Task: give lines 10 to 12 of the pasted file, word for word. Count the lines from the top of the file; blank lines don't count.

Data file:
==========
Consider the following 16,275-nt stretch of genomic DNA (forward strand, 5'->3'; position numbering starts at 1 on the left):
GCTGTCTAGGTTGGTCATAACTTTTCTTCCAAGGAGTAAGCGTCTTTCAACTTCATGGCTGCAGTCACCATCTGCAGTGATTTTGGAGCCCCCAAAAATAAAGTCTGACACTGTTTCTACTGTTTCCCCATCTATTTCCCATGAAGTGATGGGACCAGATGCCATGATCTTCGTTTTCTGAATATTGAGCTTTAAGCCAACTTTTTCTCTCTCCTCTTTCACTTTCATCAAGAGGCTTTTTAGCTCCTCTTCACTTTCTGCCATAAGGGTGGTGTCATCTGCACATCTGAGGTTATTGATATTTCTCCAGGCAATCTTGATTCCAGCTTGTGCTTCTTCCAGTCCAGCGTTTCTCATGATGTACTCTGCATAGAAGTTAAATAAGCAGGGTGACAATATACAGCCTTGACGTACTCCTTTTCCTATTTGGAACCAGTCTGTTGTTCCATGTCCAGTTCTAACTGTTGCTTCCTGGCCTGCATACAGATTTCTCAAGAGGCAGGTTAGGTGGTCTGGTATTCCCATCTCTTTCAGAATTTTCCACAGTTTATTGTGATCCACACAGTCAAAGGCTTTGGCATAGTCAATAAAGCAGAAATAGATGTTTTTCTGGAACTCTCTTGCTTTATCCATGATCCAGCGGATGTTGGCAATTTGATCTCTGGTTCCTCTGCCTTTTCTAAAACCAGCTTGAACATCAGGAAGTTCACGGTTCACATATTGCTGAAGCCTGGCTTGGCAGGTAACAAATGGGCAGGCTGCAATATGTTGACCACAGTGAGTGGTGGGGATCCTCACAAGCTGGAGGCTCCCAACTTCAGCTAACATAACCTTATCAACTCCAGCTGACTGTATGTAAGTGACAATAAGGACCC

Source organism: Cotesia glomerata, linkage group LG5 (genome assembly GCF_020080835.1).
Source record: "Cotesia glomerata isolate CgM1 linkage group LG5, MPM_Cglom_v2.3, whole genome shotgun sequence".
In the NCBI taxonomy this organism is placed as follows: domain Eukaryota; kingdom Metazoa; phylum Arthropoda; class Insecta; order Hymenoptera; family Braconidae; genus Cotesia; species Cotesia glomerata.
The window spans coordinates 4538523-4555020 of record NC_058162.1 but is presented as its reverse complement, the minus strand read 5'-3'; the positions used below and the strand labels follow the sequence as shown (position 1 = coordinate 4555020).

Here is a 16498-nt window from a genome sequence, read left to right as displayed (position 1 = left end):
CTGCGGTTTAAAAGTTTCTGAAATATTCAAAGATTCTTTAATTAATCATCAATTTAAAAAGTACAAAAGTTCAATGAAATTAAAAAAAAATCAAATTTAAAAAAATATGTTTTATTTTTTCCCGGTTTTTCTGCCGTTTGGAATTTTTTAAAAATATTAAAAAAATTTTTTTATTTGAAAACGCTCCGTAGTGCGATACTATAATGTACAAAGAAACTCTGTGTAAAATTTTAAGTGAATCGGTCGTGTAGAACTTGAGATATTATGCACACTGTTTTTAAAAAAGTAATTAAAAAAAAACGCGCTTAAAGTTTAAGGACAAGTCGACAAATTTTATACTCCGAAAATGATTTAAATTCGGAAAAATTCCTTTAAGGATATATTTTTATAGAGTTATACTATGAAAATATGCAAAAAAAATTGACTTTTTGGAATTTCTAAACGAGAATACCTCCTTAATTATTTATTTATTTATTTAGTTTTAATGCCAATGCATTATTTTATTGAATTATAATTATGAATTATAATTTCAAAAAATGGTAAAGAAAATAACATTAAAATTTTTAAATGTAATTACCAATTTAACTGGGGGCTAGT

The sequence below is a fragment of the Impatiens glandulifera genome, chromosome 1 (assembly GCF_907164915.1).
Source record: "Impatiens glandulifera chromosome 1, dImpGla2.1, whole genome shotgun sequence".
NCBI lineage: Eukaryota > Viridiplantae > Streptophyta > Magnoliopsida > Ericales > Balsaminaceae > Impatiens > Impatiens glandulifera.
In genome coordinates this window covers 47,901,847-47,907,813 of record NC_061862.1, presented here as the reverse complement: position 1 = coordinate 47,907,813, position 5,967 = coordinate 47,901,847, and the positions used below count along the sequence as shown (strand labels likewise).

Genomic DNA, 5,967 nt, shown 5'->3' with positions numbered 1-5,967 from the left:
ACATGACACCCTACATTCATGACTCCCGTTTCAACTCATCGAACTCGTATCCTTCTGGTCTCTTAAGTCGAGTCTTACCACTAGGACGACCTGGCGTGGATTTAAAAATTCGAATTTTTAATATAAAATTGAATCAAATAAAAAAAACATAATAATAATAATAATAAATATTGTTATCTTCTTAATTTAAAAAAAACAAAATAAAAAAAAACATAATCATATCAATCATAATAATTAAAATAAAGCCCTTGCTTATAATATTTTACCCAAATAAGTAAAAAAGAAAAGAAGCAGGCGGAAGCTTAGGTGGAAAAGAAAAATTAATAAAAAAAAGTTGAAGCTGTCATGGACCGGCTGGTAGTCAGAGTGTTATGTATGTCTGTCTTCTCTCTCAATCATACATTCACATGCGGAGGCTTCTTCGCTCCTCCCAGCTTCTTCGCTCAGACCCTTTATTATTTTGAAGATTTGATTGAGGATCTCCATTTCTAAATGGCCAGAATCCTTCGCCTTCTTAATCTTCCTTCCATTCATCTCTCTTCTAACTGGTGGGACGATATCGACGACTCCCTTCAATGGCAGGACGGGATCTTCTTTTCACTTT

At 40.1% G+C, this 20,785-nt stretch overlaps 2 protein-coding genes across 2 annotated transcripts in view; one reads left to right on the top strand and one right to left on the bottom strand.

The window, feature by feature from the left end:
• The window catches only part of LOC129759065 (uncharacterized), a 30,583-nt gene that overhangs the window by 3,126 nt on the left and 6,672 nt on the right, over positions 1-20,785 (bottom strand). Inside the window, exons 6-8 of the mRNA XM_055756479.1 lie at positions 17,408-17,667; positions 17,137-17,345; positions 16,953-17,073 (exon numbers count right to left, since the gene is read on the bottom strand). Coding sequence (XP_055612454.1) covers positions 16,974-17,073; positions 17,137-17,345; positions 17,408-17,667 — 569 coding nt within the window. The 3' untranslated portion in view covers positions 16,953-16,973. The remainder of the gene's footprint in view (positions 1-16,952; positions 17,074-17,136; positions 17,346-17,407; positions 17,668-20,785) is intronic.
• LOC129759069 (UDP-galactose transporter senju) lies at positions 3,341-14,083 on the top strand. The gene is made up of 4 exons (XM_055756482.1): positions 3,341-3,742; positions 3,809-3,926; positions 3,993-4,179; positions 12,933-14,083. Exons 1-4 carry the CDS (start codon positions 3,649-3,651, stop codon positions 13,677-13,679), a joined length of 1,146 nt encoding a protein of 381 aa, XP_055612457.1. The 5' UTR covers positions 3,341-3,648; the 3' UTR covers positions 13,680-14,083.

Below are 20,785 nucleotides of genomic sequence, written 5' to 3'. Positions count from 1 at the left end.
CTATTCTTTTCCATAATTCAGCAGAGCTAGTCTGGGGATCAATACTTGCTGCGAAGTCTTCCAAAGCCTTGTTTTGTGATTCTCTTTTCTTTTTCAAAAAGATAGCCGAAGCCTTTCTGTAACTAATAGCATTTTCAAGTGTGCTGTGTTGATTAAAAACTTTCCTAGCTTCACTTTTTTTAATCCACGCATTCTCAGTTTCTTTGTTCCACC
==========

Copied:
Source record: "Impatiens glandulifera chromosome 1, dImpGla2.1, whole genome shotgun sequence".
NCBI lineage: Eukaryota > Viridiplantae > Streptophyta > Magnoliopsida > Ericales > Balsaminaceae > Impatiens > Impatiens glandulifera.
In genome coordinates this window covers 47,901,847-47,907,813 of record NC_061862.1, presented here as the reverse complement: position 1 = coordinate 47,907,813, position 5,967 = coordinate 47,901,847, and the positions used below count along the sequence as shown (strand labels likewise).